In our research, we found that 71 (53%) of our participants read their self-help book directly due to a transition that happened in their life. Of those who read as a direct result of a transition, there were four different types of transitions that we identified: Career, relationships, health or well-being, and a combination of the above types. The following chart shows the breakdown of these transitions and some examples of each type.
|Type of Transition||Frequency (Percentage)||Illustrations of the types of transitions|
|Career||12 (17%)||"When I was reading this book I just started a new career and was hoping that this book would give me advice and provide some useful tools I could bring to the workplace."||"I was working for a year, then unfortunately myself and a few colleagues were laid off."||"I had just started a new job, after many years at same company, and was feeling a bit anxious about how to make a good impression."|
|Relationship||16 (23%)||"I had just left my husband of five years and I was seeking a way to come to peace with how that relationship ended and what I could do to keep myself from making the same mistakes."||"I read the book during a time when a relationship with a friend ended on an ugly note."||"I had, a year ago, a traumatic event, where I had a bad breakup."|
|Health or Well-being||30 (42%)||"I had a major health scare these past few months."||""I am having health issues and was looking for some treatment for my symptoms in addition to the treatment my GP was giving me."||"I have been struggling with peri-menopause."|
|Combination||13 (18%)||"I am recently married and we have moved to a new community because my husband received an exciting job opportunity. I have been working in a busy academic career for the past 3 years, but following the move, I have quit my full time position and now work part time from a distance."||"I decided to read it because I was feeling a lot of stress and worry about planning my wedding and about having to move unexpectedly."||"I wanted to change my eating habits, I wanted to find the courage to break out of my job rut, and I was getting married again for the second time and just looking at different ways to not make the same mistakes."|
In contrast, 63 participants (47%) read for other reasons. The table below highlights some of the key other reasons for why people in our study read their self-help books:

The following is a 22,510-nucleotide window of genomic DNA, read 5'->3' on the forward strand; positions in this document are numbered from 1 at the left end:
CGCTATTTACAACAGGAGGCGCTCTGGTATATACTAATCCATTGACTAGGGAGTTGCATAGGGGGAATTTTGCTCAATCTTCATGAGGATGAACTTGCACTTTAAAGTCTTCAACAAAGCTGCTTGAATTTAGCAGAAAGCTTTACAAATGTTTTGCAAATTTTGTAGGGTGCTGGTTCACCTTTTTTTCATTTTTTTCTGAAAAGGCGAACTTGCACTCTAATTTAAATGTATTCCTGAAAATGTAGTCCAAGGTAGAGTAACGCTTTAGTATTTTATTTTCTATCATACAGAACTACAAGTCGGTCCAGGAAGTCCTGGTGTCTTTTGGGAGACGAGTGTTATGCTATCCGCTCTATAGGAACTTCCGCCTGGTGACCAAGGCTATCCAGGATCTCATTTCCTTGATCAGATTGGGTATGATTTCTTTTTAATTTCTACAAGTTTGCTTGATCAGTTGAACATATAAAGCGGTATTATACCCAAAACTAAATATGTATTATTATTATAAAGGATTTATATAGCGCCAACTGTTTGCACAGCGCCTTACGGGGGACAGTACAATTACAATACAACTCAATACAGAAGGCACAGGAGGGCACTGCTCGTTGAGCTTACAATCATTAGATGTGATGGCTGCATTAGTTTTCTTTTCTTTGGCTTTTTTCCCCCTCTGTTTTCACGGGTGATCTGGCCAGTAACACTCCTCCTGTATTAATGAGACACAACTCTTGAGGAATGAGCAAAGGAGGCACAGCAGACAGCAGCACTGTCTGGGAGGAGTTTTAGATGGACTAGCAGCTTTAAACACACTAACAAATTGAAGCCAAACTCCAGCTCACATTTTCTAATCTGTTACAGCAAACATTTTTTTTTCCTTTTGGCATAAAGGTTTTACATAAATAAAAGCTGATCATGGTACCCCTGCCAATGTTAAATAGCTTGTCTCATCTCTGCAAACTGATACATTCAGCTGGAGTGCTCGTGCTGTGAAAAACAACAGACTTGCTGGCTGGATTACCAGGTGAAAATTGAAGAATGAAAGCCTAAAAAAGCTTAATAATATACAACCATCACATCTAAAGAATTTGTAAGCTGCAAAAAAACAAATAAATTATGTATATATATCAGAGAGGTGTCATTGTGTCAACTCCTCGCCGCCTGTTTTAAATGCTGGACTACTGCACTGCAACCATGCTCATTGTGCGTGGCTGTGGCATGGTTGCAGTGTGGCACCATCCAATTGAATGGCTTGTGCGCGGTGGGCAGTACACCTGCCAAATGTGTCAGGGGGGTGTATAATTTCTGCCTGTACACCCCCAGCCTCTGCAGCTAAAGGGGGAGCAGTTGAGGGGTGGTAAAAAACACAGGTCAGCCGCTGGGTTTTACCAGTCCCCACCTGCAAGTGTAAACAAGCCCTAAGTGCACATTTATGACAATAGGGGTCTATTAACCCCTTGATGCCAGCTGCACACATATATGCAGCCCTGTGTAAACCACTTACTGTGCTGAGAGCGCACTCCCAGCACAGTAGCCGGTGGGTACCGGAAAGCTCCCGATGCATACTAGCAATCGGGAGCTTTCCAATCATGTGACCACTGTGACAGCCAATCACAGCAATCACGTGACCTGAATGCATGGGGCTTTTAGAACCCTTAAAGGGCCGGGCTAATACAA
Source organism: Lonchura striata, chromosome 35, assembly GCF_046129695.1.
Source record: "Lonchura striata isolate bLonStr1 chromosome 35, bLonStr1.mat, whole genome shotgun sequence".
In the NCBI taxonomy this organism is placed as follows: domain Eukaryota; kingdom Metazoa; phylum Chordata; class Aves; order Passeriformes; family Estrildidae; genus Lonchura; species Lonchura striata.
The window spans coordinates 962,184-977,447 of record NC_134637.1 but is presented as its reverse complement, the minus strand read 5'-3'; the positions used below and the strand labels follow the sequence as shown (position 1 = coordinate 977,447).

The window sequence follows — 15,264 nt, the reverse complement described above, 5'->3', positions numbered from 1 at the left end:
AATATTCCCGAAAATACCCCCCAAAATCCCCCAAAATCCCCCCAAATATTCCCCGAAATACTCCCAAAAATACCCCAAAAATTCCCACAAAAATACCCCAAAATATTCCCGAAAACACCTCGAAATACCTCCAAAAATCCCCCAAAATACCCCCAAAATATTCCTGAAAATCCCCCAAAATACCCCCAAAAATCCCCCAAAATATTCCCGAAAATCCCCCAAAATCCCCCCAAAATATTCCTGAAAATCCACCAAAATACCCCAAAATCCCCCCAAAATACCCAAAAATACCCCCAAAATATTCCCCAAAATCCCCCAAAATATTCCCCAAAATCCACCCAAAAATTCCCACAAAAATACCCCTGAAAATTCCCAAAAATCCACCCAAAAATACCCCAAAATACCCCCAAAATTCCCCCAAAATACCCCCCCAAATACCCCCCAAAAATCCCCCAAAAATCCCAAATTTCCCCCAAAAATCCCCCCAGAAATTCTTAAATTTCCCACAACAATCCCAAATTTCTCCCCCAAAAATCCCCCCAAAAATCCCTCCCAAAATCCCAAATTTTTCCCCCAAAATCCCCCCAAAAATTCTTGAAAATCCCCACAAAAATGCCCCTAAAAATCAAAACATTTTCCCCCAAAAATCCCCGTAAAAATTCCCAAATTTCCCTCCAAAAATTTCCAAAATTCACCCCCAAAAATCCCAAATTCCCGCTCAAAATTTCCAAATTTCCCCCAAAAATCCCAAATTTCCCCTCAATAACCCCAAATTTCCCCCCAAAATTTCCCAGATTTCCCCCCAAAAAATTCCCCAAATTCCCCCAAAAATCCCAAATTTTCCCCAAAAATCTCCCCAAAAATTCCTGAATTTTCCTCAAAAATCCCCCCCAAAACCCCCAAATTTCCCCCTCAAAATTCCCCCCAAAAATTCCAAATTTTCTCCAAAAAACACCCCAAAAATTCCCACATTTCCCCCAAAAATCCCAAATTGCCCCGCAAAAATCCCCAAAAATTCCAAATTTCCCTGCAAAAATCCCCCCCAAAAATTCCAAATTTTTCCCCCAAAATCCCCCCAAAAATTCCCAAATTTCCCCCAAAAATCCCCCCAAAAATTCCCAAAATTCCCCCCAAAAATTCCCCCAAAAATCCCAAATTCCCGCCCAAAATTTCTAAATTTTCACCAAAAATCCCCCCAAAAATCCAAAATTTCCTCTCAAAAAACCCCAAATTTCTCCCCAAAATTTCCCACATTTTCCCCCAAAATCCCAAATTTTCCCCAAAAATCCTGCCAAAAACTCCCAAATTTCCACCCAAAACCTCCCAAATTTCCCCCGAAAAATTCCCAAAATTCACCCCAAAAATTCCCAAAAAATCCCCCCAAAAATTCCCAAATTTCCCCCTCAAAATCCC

|Why read||Frequency (Percentage)||Illustrations of other reasons for reading|
|Recommendation by family/friend/other||27 (43%)|| "When my sister explained the plot to me and how much she enjoyed it, I wanted to read it."
||"It was recommended by a good friend who is also on a personal growth journey."|
|Requested/recommended to read for work||4 (6%)|| "While I was working for a company with low morale we were requested to read it."
||"I didn't really expect anything, just that it was the recommended reading material for my work."|
|Came across by chance/browsing||14 (22%)|| "On the internet I was researching for books and based on the reviews I decided to go for this one."
||"I saw it at the bookstore when looking for books on relaxation/meditation."|
|Fame of author/book||7 (11%)|| "Just knew about it as it is very well-known."
||"The reason why I decided to read it was because it has a catchy sounding title, also I have heard people mention the title before."|
|Heard about it in a workshop/seminar||4 (6%)|| "A vision board workshop at a local holistic clinic. The facilitator of the workshop was about to run a course on the artists way."
||"I heard about this book at a Gottman workshop for couples."|
|Read/heard previous work by the author||7 (11%)|| "I watch Joel Osteen's sermons live online every week and I have read his other books as well. I really enjoy both his sermons and his books, so when I heard a new one was coming out, I set a reminder to go and buy it on its release date."
||"I have read lots of John Gray's books. I do believe in the authority of the author in this topic."|